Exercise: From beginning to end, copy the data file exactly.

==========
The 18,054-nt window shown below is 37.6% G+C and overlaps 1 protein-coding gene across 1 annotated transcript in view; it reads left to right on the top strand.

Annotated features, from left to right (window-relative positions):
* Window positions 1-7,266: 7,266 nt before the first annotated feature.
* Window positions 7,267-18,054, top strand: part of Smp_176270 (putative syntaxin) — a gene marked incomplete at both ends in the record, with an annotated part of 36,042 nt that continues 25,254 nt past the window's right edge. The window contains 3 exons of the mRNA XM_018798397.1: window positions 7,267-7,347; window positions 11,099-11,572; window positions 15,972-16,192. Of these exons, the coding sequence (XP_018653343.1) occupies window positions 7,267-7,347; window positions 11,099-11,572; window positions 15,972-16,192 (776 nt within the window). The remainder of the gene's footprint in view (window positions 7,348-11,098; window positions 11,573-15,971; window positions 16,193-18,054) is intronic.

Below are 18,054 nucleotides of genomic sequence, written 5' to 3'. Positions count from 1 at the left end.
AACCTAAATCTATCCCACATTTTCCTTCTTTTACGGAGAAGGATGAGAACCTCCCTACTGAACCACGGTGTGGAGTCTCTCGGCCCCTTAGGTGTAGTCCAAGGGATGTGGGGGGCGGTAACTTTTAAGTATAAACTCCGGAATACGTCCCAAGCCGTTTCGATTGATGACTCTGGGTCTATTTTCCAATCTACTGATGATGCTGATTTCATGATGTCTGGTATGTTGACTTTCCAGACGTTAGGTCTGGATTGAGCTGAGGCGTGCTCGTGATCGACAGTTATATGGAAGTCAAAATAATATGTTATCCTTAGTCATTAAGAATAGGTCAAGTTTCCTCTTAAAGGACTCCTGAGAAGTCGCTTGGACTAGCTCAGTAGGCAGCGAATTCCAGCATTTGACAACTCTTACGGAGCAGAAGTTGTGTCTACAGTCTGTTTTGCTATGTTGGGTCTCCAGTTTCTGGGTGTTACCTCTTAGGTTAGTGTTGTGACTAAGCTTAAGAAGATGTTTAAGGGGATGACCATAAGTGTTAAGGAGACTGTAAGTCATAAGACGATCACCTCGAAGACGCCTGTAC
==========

The 18,054-nt window shown below is 37.6% G+C and overlaps 1 protein-coding gene across 1 annotated transcript in view; it reads left to right on the top strand.

Annotated features, from left to right (window-relative positions):
* Window positions 1-7,266: 7,266 nt before the first annotated feature.
* Window positions 7,267-18,054, top strand: part of Smp_176270 (putative syntaxin) — a gene marked incomplete at both ends in the record, with an annotated part of 36,042 nt that continues 25,254 nt past the window's right edge. The window contains 3 exons of the mRNA XM_018798397.1: window positions 7,267-7,347; window positions 11,099-11,572; window positions 15,972-16,192. Of these exons, the coding sequence (XP_018653343.1) occupies window positions 7,267-7,347; window positions 11,099-11,572; window positions 15,972-16,192 (776 nt within the window). The remainder of the gene's footprint in view (window positions 7,348-11,098; window positions 11,573-15,971; window positions 16,193-18,054) is intronic.

Below are 18,054 nucleotides of genomic sequence, written 5' to 3'. Positions count from 1 at the left end.
AACCTAAATCTATCCCACATTTTCCTTCTTTTACGGAGAAGGATGAGAACCTCCCTACTGAACCACGGTGTGGAGTCTCTCGGCCCCTTAGGTGTAGTCCAAGGGATGTGGGGGGCGGTAACTTTTAAGTATAAACTCCGGAATACGTCCCAAGCCGTTTCGATTGATGACTCTGGGTCTATTTTCCAATCTACTGATGATGCTGATTTCATGATGTCTGGTATGTTGACTTTCCAGACGTTAGGTCTGGATTGAGCTGAGGCGTGCTCGTGATCGACAGTTATATGGAAGTCAAAATAATATGTTATCCTTAGTCATTAAGAATAGGTCAAGTTTCCTCTTAAAGGACTCCTGAGAAGTCGCTTGGACTAGCTCAGTAGGCAGCGAATTCCAGCATTTGACAACTCTTACGGAGCAGAAGTTGTGTCTACAGTCTGTTTTGCTATGTTGGGTCTCCAGTTTCTGGGTGTTACCTCTTAGGTTAGTGTTGTGACTAAGCTTAAGAAGATGTTTAAGGGGATGACCATAAGTGTTAAGGAGACTGTAAGTCATAAGACGATCACCTCGAAGACGCCTGTAC